Even if not in the manner you might hope, Microsoft has officially approved a method for running Windows 11 on ARM-based Macs. The company has “authorized” Parallels Desktop 18 to run the ARM versions of Windows 11 Pro and Enterprise on M1- and M2-based Macs, according to a new support article. The virtual machine could theoretically be used without offending your IT manager if you need Windows for work.
You can probably guess that there are restrictions. Microsoft is removing 32-bit software from all ARM Windows builds, so 32-bit ARM applications cannot be used. If you don’t have Windows 11 ARM drivers, your devices won’t work. Android apps, the Linux sybsystem, and Windows Sandbox are examples of virtualization-dependent applications that cannot be used. Also, you won’t be able to play some games because they won’t work unless you have DirectX 12 or OpenGL 3.3 installed.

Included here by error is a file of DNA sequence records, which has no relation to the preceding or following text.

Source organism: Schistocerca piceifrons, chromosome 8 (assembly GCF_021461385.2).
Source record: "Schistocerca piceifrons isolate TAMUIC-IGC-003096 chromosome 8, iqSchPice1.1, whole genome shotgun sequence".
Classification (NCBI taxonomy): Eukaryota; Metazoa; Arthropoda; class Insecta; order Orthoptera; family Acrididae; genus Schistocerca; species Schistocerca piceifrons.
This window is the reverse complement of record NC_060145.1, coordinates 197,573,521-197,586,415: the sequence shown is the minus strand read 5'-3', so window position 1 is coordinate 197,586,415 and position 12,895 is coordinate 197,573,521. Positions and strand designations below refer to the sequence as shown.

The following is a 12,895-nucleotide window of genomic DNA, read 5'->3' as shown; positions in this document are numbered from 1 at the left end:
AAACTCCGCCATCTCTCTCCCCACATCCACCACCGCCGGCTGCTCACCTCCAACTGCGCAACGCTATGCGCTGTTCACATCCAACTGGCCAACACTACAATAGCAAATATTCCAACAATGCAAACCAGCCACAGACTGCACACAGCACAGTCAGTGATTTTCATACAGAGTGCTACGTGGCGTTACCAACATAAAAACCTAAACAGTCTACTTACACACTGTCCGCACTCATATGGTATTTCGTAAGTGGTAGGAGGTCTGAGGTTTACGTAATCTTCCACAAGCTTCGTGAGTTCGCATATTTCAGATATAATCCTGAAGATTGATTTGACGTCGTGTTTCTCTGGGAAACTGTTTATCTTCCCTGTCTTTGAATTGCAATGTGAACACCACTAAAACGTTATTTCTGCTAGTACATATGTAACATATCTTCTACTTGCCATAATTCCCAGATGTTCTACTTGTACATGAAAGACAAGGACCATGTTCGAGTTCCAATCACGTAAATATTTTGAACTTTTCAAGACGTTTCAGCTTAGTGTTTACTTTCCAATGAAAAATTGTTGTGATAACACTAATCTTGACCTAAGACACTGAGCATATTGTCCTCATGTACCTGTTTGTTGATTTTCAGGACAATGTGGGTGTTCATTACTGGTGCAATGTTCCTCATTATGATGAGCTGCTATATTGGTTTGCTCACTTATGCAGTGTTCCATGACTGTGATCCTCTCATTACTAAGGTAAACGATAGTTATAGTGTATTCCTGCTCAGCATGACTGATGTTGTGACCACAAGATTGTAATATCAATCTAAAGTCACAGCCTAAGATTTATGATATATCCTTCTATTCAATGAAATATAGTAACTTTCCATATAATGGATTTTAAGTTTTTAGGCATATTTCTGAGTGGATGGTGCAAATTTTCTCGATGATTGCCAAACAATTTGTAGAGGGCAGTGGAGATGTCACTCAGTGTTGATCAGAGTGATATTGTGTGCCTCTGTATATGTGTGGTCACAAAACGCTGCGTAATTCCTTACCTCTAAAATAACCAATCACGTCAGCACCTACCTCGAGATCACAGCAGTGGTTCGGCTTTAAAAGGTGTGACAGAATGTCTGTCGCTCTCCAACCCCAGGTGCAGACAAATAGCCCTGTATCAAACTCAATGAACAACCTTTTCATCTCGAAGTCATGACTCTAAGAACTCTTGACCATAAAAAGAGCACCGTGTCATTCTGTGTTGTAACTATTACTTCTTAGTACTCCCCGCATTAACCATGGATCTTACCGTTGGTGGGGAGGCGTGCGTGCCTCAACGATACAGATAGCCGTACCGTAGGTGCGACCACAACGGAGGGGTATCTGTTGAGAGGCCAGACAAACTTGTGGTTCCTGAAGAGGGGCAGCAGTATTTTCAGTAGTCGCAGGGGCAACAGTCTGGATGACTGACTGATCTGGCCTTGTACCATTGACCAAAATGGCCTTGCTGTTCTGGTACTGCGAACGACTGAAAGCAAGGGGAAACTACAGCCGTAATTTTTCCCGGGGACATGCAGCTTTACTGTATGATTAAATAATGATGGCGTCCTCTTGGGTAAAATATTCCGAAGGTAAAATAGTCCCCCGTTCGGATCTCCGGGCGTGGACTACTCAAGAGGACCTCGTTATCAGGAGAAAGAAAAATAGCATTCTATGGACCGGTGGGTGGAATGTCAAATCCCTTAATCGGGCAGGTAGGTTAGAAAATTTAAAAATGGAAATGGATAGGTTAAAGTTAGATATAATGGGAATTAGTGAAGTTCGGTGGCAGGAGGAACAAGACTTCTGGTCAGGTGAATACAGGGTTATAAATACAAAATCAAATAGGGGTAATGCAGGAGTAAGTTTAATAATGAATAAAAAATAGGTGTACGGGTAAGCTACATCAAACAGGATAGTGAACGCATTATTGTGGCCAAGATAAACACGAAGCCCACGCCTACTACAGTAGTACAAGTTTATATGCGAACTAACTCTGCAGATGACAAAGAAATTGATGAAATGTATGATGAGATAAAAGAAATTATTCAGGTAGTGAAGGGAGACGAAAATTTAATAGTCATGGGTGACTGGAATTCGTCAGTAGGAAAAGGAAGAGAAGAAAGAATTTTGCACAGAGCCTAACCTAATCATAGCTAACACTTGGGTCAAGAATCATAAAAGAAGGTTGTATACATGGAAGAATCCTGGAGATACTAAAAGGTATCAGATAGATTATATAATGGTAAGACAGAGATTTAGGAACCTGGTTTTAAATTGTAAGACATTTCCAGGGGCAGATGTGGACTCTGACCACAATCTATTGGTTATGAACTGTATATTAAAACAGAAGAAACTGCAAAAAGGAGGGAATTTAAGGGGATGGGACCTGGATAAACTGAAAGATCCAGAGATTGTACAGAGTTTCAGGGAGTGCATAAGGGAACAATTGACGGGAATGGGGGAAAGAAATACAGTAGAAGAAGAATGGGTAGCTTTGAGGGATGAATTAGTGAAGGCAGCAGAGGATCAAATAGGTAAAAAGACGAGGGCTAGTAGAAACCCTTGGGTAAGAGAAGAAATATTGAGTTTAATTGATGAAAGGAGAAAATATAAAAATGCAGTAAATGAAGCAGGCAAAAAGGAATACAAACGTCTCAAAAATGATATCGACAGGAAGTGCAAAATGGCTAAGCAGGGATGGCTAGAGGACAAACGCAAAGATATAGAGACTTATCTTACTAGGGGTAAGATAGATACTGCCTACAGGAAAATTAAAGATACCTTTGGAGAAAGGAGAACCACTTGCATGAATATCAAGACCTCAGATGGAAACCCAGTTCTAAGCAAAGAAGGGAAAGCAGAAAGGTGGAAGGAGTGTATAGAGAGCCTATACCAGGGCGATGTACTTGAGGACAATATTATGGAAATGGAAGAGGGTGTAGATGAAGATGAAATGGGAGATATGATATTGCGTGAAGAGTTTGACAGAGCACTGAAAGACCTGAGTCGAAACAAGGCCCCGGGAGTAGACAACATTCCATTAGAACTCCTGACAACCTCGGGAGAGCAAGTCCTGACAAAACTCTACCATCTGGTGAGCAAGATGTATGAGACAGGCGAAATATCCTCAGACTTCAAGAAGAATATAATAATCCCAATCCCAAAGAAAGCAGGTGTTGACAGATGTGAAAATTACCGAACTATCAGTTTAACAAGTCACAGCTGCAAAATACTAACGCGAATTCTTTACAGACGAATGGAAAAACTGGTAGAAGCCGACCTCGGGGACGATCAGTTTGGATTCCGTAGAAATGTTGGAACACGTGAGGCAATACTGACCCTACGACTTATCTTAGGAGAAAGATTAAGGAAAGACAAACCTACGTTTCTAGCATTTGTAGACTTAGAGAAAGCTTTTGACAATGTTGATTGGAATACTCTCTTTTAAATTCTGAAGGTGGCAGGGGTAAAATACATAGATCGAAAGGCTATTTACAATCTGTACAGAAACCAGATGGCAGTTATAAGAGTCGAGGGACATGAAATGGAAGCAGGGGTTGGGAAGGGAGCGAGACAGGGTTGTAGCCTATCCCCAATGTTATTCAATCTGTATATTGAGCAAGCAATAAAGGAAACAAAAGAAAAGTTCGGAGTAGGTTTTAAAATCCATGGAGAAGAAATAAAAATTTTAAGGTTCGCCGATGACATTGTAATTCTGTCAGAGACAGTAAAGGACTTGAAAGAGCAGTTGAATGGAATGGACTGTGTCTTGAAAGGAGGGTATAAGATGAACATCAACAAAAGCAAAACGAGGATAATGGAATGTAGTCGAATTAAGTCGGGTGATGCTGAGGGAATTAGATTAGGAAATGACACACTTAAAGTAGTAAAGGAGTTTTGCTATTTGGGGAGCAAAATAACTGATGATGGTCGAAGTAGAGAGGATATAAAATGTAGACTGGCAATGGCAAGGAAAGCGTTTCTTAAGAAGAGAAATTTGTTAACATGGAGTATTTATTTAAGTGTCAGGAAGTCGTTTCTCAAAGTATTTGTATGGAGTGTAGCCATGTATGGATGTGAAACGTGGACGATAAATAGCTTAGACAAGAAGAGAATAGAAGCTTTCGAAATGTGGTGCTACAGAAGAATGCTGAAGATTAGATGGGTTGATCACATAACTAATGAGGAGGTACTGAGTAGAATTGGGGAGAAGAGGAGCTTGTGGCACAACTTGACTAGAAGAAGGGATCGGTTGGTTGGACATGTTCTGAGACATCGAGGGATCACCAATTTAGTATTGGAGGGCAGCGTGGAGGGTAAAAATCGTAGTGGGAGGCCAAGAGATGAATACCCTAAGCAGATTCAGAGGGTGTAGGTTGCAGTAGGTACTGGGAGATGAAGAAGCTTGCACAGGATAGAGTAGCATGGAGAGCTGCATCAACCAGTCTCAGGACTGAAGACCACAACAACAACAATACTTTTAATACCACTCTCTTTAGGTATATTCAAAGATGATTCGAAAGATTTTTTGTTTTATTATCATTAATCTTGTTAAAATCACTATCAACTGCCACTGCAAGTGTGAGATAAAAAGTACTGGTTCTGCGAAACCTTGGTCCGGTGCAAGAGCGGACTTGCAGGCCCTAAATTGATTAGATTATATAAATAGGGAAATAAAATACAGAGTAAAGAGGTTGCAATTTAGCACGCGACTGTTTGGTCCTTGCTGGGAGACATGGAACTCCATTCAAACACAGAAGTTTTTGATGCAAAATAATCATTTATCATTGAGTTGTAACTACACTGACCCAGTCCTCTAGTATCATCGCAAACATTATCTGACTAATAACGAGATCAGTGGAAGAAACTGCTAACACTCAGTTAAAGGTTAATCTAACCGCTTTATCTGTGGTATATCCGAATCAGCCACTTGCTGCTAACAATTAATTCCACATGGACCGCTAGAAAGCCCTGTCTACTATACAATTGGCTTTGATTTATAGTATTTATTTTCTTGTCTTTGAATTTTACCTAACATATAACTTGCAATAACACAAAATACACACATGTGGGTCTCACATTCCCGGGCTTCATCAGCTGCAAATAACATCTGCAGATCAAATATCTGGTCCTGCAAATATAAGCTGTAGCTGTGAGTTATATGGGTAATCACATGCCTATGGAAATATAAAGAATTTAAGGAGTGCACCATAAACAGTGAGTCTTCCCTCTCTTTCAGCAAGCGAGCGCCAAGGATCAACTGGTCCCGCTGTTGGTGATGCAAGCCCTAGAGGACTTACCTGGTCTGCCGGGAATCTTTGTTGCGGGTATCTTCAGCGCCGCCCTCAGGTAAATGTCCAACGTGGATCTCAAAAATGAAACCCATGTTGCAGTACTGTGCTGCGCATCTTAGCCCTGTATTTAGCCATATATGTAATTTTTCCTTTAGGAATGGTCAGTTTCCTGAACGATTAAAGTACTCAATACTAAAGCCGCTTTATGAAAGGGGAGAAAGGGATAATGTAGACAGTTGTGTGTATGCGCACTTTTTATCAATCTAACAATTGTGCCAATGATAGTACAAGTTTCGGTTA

Since 2021, it has been possible to run Windows 11 on ARM Macs using Parallels, and it even ran reasonably well. However, at the time, you had to use an Insider preview of the OS, and Microsoft stated at the time that it did not intend to support new Macs. The approved method eliminates licensing issues, and Parallels Desktop 18 now makes it simple to download and install Windows 11.
According to report, it is unclear how Microsoft has altered the licensing; up until this point, it has only licensed ARM versions of Windows directly to PC manufacturers. We have inquired of the business for a response. According to Parallels, you can purchase a single Windows 11 Pro license or follow your employer’s standard purchasing procedure.
Users who desire native Windows support will not be satisfied by this, as they did with Intel-based Macs running Apple’s Boot Camp. Performance and compatibility won’t be as good as they would be on an ARM-based Windows PC. However, it may be the closest thing you can get without Apple and Microsoft working together, and if there is a Windows productivity app that must be used, it may be sufficient.